Children who go to the same secondary school as their BFF 'behave better and get higher grades'

Starting secondary school is scary for most children.

But youngsters should stick with their best friend and move to the same school together, a study claims.

Not only will they find it easier to settle in among the older children, but they may get higher grades and behave better, according to Daily Mail.

Sticking by their bestie's side offers youngsters stability which helps them do well at school, but only around a quarter manage to stay with their best friends. 

The University of Surrey measured the effects of friendship on 593 children starting at 10 secondary schools.

 Children's grades were recorded in the last year of primary school and the first year of secondary school, and the students were asked about their own friendships.

Those who keep the same best friend through school years six and seven have an average of 13 per cent higher academic achievement, the study found.

And they are less likely to have 'conduct problems' – bad behaviour – than children who are separated from their best friend from childhood.

But only 27 per cent of children successfully keep their best friend.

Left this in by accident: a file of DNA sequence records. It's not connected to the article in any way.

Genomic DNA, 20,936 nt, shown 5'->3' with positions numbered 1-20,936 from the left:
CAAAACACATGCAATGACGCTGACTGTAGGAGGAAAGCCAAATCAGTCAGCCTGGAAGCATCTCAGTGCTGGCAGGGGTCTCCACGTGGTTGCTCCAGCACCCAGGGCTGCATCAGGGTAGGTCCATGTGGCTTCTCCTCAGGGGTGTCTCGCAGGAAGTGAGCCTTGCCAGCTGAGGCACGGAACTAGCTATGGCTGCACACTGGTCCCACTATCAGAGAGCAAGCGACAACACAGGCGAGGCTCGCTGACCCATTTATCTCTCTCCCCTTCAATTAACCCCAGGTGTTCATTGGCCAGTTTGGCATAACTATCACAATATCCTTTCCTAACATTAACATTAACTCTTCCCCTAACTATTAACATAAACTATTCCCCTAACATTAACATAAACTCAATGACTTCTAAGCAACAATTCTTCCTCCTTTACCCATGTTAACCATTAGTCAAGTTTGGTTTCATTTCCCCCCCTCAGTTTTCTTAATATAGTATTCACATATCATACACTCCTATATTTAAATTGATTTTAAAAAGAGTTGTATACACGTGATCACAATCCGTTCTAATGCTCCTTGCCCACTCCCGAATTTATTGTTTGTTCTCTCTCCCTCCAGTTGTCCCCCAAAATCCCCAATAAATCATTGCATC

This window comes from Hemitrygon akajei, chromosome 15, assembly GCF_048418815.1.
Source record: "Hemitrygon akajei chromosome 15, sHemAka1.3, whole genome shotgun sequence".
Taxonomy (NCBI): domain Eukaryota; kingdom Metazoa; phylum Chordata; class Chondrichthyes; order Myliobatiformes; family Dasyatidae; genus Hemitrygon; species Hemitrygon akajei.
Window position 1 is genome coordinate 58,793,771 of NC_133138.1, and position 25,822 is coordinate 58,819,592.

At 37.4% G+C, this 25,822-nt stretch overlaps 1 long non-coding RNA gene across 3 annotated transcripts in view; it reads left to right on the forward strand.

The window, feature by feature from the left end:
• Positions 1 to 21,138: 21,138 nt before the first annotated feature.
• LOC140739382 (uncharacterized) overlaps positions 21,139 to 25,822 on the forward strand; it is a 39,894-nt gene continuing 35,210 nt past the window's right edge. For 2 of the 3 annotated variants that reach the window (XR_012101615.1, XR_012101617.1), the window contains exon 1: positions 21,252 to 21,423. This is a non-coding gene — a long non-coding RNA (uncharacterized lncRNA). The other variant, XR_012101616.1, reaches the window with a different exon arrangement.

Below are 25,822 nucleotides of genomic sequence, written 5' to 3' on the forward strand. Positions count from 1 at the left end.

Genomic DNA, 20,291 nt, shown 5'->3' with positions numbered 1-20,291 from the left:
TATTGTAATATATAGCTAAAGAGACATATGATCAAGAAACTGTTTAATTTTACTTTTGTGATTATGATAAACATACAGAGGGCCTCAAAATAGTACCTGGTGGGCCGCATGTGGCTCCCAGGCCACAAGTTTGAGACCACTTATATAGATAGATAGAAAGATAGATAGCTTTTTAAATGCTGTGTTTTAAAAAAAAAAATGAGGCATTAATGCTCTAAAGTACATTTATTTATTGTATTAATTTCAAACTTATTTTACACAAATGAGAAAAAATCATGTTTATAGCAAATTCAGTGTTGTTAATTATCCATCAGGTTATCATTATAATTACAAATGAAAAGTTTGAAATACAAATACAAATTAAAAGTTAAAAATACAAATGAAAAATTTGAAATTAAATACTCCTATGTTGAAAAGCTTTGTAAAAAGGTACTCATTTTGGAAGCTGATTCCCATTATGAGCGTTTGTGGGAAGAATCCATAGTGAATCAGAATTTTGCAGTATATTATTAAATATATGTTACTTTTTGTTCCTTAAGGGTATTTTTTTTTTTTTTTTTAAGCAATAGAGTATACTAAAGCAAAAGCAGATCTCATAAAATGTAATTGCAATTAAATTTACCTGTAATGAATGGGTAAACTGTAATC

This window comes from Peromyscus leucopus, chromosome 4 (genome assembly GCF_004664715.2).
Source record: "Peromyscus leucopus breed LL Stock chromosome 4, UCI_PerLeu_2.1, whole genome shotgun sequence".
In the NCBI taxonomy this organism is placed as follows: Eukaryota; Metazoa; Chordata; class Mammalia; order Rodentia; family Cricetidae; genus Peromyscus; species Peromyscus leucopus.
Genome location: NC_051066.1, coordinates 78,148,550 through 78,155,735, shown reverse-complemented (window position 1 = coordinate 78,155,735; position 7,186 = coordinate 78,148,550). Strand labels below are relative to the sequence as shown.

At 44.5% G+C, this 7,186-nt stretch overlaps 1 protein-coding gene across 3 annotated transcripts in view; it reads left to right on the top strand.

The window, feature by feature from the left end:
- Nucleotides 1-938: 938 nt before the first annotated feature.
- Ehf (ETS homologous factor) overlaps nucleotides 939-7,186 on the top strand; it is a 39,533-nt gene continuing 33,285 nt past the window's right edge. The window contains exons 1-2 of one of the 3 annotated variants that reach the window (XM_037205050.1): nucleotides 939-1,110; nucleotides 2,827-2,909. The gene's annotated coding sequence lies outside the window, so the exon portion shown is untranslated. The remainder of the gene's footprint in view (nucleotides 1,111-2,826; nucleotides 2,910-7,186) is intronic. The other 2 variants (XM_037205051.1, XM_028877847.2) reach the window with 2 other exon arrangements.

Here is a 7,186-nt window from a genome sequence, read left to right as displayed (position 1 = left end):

Study author Dr Terry Ng-Knight said: 'Children who kept the same best friend over the transition tend to do better.

'Children’s best friends change for all sorts of reasons, but the transition is likely a big factor disrupting friendships.

'If we can find ways to support friendships during this time this may help us to improve attainment and behaviour.'

Although maintaining the crucial friendship benefits grades and behaviour, it doesn't reduce the risk of emotional mental health problems.

But keeping other 'low-quality friendships', the researchers said, could increase the chance of emotional problems as children age.

The study found children who already had behaviour problems and low grades were more likely to lose their best friend.

So, Dr Ng-Knight said, those children should be given extra support to continue important friendships in a bid to stop their behaviour and grades getting worse.

Allowing children to choose which friends they would like to be with appears to help children maintain their friendships,' Dr Ng-Knight said.

'Secondary schools vary in the extent to which they actively support pupil friendships during transition.

'Some schools encourage children and parents to nominate friends they would like to remain with and some schools do not allow any input from children and parents.'

N.H.Kh

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